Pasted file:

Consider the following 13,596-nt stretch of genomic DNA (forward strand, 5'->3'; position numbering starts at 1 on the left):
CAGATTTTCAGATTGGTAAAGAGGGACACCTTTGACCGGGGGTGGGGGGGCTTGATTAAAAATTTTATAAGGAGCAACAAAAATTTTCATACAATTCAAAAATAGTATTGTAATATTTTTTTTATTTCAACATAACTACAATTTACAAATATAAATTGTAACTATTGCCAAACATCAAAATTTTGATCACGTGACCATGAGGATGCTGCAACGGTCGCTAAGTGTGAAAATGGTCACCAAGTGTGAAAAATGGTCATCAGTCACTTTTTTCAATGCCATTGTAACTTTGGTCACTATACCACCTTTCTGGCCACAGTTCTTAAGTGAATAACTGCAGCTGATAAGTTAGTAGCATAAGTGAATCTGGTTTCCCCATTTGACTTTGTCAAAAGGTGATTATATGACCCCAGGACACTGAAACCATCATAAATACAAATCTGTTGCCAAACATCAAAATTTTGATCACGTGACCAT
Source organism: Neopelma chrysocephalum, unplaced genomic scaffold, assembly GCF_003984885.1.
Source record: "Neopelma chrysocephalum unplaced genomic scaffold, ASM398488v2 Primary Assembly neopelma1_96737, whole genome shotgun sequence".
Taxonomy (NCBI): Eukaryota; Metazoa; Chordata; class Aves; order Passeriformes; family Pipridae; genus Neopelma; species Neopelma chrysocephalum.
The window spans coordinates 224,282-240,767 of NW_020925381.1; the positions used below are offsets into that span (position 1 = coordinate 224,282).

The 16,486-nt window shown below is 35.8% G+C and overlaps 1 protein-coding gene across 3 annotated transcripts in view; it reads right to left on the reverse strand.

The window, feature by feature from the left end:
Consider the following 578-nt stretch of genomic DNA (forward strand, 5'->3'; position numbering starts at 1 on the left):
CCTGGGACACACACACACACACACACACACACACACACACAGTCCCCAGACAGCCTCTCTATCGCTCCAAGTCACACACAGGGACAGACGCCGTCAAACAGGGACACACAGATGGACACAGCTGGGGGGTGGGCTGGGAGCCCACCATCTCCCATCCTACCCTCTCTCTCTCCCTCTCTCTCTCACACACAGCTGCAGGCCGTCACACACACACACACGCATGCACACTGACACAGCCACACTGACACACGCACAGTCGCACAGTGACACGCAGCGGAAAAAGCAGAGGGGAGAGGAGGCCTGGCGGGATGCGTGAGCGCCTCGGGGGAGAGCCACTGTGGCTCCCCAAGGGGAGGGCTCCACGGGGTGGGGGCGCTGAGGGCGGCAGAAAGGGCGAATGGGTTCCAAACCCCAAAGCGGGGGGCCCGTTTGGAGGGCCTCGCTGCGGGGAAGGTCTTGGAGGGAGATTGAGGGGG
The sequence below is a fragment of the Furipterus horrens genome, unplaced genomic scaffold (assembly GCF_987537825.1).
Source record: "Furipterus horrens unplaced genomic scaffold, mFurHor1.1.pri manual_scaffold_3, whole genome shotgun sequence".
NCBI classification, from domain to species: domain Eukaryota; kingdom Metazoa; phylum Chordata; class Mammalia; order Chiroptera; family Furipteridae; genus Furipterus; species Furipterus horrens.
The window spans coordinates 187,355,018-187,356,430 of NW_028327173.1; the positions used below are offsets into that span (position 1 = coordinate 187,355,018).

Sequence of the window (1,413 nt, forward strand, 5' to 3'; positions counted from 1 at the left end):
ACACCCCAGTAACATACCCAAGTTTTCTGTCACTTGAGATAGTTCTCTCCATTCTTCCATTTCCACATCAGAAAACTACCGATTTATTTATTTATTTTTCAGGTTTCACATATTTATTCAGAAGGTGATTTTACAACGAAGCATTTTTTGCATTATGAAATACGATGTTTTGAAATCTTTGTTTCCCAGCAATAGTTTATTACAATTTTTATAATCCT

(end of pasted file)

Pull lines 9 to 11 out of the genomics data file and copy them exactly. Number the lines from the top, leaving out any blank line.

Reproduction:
Consider the following 578-nt stretch of genomic DNA (forward strand, 5'->3'; position numbering starts at 1 on the left):
CCTGGGACACACACACACACACACACACACACACACACACAGTCCCCAGACAGCCTCTCTATCGCTCCAAGTCACACACAGGGACAGACGCCGTCAAACAGGGACACACAGATGGACACAGCTGGGGGGTGGGCTGGGAGCCCACCATCTCCCATCCTACCCTCTCTCTCTCCCTCTCTCTCTCACACACAGCTGCAGGCCGTCACACACACACACACGCATGCACACTGACACAGCCACACTGACACACGCACAGTCGCACAGTGACACGCAGCGGAAAAAGCAGAGGGGAGAGGAGGCCTGGCGGGATGCGTGAGCGCCTCGGGGGAGAGCCACTGTGGCTCCCCAAGGGGAGGGCTCCACGGGGTGGGGGCGCTGAGGGCGGCAGAAAGGGCGAATGGGTTCCAAACCCCAAAGCGGGGGGCCCGTTTGGAGGGCCTCGCTGCGGGGAAGGTCTTGGAGGGAGATTGAGGGGG
The sequence below is a fragment of the Furipterus horrens genome, unplaced genomic scaffold (assembly GCF_987537825.1).